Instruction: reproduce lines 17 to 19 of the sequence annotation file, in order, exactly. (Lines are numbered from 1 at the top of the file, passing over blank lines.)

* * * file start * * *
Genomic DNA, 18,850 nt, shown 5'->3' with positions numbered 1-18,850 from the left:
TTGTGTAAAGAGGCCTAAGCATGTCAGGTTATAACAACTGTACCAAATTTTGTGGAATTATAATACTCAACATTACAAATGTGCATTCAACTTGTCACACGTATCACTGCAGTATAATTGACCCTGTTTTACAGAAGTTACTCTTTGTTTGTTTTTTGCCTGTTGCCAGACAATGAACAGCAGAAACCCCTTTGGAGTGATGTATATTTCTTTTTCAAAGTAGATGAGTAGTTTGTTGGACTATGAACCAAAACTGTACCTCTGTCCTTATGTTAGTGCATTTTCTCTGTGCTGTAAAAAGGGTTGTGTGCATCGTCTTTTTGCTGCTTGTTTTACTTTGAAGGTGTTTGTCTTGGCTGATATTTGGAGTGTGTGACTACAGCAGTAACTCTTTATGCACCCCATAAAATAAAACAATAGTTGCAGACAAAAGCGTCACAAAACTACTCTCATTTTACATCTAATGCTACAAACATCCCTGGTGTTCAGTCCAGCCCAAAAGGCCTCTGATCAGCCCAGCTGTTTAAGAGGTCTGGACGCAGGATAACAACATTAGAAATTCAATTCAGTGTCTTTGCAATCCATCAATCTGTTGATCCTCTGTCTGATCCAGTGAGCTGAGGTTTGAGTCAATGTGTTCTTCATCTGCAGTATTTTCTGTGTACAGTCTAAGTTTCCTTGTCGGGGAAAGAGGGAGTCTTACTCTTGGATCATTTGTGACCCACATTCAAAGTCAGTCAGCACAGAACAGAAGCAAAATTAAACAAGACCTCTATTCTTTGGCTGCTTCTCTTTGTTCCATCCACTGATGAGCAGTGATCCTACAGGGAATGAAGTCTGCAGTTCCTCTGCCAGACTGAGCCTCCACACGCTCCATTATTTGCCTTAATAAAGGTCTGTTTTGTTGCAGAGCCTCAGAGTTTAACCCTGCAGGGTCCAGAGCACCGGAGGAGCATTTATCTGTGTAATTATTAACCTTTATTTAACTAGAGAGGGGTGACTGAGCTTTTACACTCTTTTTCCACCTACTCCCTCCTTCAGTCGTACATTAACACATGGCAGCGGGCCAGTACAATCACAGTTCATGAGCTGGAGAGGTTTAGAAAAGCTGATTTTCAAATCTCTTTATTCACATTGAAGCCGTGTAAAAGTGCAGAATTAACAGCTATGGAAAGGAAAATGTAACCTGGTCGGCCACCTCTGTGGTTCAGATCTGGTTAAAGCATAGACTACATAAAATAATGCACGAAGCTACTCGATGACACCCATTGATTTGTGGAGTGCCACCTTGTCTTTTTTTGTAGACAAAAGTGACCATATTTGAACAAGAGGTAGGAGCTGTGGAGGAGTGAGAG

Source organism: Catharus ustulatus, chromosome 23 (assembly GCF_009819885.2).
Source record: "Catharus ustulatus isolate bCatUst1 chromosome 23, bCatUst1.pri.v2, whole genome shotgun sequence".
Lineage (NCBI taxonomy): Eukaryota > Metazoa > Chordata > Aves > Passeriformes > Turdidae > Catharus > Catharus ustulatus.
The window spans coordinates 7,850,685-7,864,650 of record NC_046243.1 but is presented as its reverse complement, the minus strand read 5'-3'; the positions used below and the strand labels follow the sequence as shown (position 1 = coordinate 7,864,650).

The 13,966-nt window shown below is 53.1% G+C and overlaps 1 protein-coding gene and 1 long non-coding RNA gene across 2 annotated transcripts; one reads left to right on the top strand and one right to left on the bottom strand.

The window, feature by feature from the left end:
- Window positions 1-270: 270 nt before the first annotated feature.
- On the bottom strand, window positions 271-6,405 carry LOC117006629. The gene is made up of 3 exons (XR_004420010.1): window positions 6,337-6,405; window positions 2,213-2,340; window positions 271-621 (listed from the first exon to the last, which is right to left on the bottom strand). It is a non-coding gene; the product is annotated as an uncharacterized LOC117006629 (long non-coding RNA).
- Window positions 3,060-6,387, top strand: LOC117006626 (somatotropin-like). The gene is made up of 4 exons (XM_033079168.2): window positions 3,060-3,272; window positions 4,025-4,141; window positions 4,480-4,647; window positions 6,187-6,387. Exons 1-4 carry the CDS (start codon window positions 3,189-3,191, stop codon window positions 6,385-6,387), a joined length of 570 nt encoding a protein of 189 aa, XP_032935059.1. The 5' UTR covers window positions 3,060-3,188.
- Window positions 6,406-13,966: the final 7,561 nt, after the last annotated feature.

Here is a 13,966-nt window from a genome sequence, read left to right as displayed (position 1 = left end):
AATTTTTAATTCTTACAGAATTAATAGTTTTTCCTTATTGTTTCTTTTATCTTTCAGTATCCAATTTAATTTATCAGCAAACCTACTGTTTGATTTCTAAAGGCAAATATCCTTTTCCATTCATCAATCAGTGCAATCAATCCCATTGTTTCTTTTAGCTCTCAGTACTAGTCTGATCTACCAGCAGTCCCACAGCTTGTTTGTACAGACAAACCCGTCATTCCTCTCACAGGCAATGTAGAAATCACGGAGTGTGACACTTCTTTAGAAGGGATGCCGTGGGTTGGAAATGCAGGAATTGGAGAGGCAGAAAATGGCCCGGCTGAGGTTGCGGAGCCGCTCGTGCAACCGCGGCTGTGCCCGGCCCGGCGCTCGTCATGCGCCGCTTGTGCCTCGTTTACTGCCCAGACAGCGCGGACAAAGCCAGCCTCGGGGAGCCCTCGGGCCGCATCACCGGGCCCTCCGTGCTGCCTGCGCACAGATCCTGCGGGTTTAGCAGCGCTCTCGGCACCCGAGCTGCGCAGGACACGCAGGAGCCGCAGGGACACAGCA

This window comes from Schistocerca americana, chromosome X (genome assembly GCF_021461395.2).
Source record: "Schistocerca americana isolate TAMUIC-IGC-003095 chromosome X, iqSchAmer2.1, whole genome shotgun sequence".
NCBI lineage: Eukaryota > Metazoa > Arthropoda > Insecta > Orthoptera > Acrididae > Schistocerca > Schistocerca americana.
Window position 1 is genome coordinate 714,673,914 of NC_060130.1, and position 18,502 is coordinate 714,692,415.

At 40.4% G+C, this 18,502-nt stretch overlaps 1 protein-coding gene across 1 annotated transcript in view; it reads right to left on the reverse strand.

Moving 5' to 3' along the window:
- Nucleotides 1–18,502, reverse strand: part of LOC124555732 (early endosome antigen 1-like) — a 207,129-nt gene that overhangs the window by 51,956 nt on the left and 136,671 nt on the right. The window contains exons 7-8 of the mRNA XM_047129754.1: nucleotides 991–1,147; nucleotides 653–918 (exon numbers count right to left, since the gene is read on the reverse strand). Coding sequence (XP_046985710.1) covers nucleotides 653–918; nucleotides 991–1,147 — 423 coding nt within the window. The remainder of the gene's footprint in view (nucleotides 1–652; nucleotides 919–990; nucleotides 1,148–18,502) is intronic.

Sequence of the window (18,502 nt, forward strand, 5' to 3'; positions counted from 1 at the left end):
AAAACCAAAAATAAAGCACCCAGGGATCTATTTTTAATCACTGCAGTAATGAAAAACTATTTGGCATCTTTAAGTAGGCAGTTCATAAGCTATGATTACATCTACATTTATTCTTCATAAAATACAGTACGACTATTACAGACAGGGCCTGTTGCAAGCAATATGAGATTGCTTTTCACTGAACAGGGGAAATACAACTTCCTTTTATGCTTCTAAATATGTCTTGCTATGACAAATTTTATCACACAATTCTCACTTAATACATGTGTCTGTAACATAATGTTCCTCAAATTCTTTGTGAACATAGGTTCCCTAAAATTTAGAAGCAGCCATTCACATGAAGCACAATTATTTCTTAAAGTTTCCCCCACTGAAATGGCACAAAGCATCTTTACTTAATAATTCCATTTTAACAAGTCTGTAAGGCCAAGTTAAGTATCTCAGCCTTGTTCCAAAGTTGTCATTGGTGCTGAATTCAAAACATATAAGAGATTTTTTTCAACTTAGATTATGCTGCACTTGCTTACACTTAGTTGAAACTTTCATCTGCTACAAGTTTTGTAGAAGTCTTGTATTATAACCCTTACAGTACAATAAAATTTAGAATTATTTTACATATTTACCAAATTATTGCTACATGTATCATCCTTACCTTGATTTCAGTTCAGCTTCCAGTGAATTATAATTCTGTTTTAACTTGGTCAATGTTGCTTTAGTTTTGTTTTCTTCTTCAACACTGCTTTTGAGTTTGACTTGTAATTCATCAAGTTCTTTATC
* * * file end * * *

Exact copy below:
NCBI lineage: Eukaryota > Metazoa > Arthropoda > Insecta > Orthoptera > Acrididae > Schistocerca > Schistocerca americana.
Window position 1 is genome coordinate 714,673,914 of NC_060130.1, and position 18,502 is coordinate 714,692,415.

At 40.4% G+C, this 18,502-nt stretch overlaps 1 protein-coding gene across 1 annotated transcript in view; it reads right to left on the reverse strand.